SETH J. FRANTZMAN
If someone told you that a second secretary of the under-secretary of Putin’s foreign ministry had insulted Barack Obama, you’d shrug. “Did you hear they called Obama a ‘big whore’ in Russian?” So. Even if a well-known Russian magazine broke this news, it would be snooze-worthy. The same goes for basically any other country. Recall Berlusconi’s scandalous and frequent national insults against Germans and others (he once called Merkel an un-***able lard***“. Greeks calling German leaders “Hitler” or “Gestapo.” Shrug. When US diplomat Victoria Nuland was caught on a leaked tape insulting the EU, she apologized, and the issue went away. It’s rude, it’s not nice, it’s not diplomatic, but in the end it’s meaningless.
Not so Israel. As reported by Jeffrey Goldberg in the Atlantic, an Obama administration official called Israel’s Prime Minister a “chickenshit.” He went on to accuse Netanyahu of cowardice in not pursuing peace with Mahmoud Abbas and the Palestinians. “It is the Netanyahu government that appears to be disconnected from reality. Jerusalem is on the verge of exploding into a third Palestinian uprising.”
When the news broke it was already during a tense time in Israel-US relations. Netanyahu’s defense Minister, the indefatigable Moshe ‘Bogie’ Ya’alon had got back from Washington hat in hand because he had been blackballed by administration honchos. A leak confirmed the intentional humiliation. Other leaks confirmed the administration was angry with Israel. Charles Krauthammer would later say it was the “worst crises in 50 years” between Israel and the US.
So the “chickenshit” comment was emblematic of a larger feud. But why was it seized on, not as a symbol, but as supra-important in itself. It set off alarms in newspapers, commentators tried to figure out how to translate it to Hebrew. Every major newspaper and channel in Israel and abroad reported it. Some went as far as to point out “other people have been called chickenshit.” You’d think that wasn’t the case. Kerry even apologized.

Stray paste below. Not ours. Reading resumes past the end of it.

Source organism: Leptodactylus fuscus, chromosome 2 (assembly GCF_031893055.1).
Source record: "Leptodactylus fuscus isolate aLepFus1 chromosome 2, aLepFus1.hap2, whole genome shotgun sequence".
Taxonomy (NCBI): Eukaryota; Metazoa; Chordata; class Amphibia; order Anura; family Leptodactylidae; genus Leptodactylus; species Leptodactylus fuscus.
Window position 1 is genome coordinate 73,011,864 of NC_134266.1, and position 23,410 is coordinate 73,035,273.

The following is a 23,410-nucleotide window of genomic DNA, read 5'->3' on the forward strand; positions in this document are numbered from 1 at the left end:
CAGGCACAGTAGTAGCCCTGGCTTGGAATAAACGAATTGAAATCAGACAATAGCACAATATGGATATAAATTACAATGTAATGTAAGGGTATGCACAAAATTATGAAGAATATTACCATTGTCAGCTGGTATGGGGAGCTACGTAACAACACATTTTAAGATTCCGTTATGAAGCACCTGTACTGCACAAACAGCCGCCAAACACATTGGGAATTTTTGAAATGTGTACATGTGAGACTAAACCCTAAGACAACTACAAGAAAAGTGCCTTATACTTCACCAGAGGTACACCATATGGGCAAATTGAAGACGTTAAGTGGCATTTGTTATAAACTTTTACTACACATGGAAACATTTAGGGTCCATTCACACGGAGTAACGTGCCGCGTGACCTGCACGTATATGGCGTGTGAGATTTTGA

So it’s worthwhile to summarize what you’re not being told. What you’re missing in the debate.
Let’s take a peak behind the curtain:
1) The media created this story: Administration officials don’t decide suddenly to go find journalists and use off-hand slurs. Administration officials may leak information. But no one would think for a moment that an off-hand curse was important. Jeffrey Goldberg wanted a filler for his piece about the crises in US-Israel relations. He found an administration official to feed him that line. It was crafted to have the greatest impact, to dominate what is called the information curve.
Media stories move in waves. They are endlessly breaking waves of information, scandals and “stories.” Smart media players drive those stories, they stay at the crest and find new information so that the wave doesn’t break too fast. What better time to find an administration official to say “chickenshit” than in the midst of an escalating crises before the mid-term US elections and during yet another “settlement building” crises?
That doesn’t mean Jeffrey Goldberg created the crises or the story. He let the chips fall where they may, and it turned out he had a big hand. He caught an ace on the river, as they say in hold’em.
2) The media missed the forest for the trees: Instead of looking at this as a symbol, the media got lost in the details. They went down the rabbit hole into the minutiae of “what is chickenshit?” It is like they hadn’t listened to the tapes from the period of LBJ and Dick Nixon.
(one of many offensive Nixon tapes)
3) Even in the details they missed the point. How important was the chickenshit comment? Maybe this administration official talks like this all the time. Maybe he was unwinding after a long day? How important is this official and does he have the president’s ear? Why is this comment important in the grand scheme of things?